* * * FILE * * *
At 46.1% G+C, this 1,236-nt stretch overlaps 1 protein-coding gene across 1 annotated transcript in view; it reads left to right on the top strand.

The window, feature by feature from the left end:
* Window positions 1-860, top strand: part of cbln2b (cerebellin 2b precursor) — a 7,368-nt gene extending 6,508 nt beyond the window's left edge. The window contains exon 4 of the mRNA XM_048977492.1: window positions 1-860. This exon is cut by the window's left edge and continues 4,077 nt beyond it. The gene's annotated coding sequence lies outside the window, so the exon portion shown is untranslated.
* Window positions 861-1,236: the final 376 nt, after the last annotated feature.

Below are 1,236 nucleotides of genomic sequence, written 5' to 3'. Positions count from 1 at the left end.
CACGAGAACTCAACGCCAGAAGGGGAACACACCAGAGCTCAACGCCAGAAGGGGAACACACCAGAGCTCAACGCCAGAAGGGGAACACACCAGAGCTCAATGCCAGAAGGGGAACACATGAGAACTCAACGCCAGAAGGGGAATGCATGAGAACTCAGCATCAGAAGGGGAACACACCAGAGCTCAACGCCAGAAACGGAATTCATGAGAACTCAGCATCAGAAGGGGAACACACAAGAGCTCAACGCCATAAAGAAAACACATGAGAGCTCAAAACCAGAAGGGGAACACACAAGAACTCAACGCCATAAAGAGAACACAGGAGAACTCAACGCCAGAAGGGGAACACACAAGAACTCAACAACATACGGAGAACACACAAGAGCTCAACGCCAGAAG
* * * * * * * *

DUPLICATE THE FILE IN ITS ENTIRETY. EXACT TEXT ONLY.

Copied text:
At 46.1% G+C, this 1,236-nt stretch overlaps 1 protein-coding gene across 1 annotated transcript in view; it reads left to right on the top strand.

The window, feature by feature from the left end:
* Window positions 1-860, top strand: part of cbln2b (cerebellin 2b precursor) — a 7,368-nt gene extending 6,508 nt beyond the window's left edge. The window contains exon 4 of the mRNA XM_048977492.1: window positions 1-860. This exon is cut by the window's left edge and continues 4,077 nt beyond it. The gene's annotated coding sequence lies outside the window, so the exon portion shown is untranslated.
* Window positions 861-1,236: the final 376 nt, after the last annotated feature.

Below are 1,236 nucleotides of genomic sequence, written 5' to 3'. Positions count from 1 at the left end.
CACGAGAACTCAACGCCAGAAGGGGAACACACCAGAGCTCAACGCCAGAAGGGGAACACACCAGAGCTCAACGCCAGAAGGGGAACACACCAGAGCTCAATGCCAGAAGGGGAACACATGAGAACTCAACGCCAGAAGGGGAATGCATGAGAACTCAGCATCAGAAGGGGAACACACCAGAGCTCAACGCCAGAAACGGAATTCATGAGAACTCAGCATCAGAAGGGGAACACACAAGAGCTCAACGCCATAAAGAAAACACATGAGAGCTCAAAACCAGAAGGGGAACACACAAGAACTCAACGCCATAAAGAGAACACAGGAGAACTCAACGCCAGAAGGGGAACACACAAGAACTCAACAACATACGGAGAACACACAAGAGCTCAACGCCAGAAG